I also got really excited about Roddy Doyle‘s new book, Love, after seeing that he’ll be speaking at Harvard Book Store. I haven’t read him for years, but I went through a phase where I read tons of Irish writers and his books were just so funny. I thought a few good laughs could be a good way to mix up summer of 2020.
I’ve also been making my way through a big book of MLK speeches. It’s something I’m doing slowly, week by week, because it takes some time to really absorb the power and beauty of his words. I’ll keep working my way through that.
Ellie Manning, BBF 2020 Intern
Code Name Hélène by Ariel Lawhon
I fell in love with Ariel Lawhon’s writing in the first chapter, and I could scarcely put the book down. Heroism, femininity, relationships, and the courage to face war with little except stubbornness, brandy, and a tube of red lipstick, Code Name Hélène is a powerful, gripping story based on the true events and life of a woman, Nancy Wake, fighting with the resistance against Nazi-occupied France in WWII.
The Kingdom of Liars by Nick Martell
Michael Kingman, branded a traitor for the crimes of his father, has a family legacy to live up to and a past to confront to do it. In a world where the nobility can use magic at the price of their memories, Michael must face the political corruption of the High Nobility of the Hollows in order to find the truth about his family, and himself. But who’s memories can he trust, if not his own?
House of Earth and Blood by Sarah J. Maas
This is Maas’s debut adult fantasy novel. I’d never read anything by Maas, but I loved the novel’s strong heroine, murder and romance plots, and the clash of angels and demons in the fantasy elements.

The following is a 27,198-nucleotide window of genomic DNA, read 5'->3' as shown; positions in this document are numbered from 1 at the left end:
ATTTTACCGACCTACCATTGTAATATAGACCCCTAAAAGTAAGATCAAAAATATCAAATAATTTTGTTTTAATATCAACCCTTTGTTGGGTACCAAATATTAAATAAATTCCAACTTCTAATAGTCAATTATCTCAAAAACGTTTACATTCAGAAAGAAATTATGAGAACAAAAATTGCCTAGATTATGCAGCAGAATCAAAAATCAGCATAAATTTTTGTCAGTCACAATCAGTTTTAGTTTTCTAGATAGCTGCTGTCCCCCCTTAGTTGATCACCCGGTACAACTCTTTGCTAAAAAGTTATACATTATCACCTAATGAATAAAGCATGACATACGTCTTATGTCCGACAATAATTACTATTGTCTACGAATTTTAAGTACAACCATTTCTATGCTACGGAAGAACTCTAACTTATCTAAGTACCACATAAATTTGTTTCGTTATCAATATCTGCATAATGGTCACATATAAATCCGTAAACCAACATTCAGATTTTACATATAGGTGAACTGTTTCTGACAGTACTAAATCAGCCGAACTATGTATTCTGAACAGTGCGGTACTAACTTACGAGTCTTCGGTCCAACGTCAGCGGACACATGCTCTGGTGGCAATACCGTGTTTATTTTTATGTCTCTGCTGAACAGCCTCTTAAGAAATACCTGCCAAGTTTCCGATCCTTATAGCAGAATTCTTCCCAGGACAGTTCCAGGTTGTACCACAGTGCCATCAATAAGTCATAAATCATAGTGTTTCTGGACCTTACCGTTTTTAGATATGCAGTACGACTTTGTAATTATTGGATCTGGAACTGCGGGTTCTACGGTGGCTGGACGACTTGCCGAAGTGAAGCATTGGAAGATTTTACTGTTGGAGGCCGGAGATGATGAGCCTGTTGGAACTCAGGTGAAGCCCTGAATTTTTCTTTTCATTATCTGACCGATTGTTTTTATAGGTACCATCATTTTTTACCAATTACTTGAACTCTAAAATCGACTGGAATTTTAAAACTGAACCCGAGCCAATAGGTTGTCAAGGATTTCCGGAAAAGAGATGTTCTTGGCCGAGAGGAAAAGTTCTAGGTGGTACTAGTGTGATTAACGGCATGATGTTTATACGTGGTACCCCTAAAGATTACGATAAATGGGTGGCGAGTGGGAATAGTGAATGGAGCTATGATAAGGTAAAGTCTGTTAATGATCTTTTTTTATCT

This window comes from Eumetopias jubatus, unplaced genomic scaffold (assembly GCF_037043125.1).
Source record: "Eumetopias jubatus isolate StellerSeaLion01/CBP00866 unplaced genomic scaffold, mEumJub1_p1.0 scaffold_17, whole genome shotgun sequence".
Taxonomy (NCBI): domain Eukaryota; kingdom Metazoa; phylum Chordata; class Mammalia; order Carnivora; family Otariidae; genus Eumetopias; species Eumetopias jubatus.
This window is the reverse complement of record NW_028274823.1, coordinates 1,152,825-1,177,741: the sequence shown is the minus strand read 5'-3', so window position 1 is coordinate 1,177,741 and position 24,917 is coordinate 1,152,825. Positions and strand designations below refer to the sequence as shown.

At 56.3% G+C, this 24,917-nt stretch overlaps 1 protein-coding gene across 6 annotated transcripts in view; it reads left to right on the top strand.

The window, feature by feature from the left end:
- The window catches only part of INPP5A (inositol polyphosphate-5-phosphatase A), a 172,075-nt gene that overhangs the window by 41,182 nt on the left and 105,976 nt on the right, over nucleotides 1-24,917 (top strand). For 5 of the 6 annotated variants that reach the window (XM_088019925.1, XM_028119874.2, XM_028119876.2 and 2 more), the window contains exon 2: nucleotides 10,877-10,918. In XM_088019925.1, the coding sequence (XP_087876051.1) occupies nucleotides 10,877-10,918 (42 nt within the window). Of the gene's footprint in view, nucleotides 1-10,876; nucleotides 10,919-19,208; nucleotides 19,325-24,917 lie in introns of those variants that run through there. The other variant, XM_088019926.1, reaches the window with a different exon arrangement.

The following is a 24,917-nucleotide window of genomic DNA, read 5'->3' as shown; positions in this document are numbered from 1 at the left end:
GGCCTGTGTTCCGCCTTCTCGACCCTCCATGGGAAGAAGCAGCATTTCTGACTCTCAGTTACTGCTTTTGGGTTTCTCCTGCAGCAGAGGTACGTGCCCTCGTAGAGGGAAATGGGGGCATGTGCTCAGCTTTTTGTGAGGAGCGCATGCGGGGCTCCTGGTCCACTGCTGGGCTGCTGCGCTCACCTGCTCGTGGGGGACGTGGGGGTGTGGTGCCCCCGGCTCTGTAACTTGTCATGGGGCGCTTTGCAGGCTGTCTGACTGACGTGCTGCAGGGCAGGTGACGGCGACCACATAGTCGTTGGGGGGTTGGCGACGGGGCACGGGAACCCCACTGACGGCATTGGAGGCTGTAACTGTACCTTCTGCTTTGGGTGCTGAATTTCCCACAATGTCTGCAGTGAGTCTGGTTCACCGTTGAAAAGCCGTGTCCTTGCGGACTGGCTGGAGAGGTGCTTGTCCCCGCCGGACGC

Bree Reyes, BBF 2020 Intern
Oona Out of Order by Margarita Montimore
Oona Out of Order by Margarita Montimore is a fun coming-of-age story with a time travel twist. Oona Lockhart celebrates her birthday every year just like everyone else. But instead of turning one year older, she hops to a completely different age, forward or backward in time. Her character development as she grapples with her reality makes this book both profound and relatable in a magical way.
The Hunting Party by Lucy Foley
If you need an escape from the summer heat, Lucy Foley’s The Hunting Party has the perfect setting and plot. On an isolated estate in the Scottish Highlands, a group of friends are welcoming the New Year together. But then one of them is found dead. Fans of a good murder mystery with an engrossing cast of characters will find this one really enjoyable.
Interpreter of Maladies by Jhumpa Lahiri
For those of you who might be stuck in a reading rut, Jhumpa Lahiri’s Interpreter of Maladies is an amazing collection of stories that is best savored rather than rushed. Each story explores the complications and importance of relationships in the face of cultural connections and barriers. Her writing style has a lovely balance of dialogue and detail that makes even the simplest of interactions enchanting.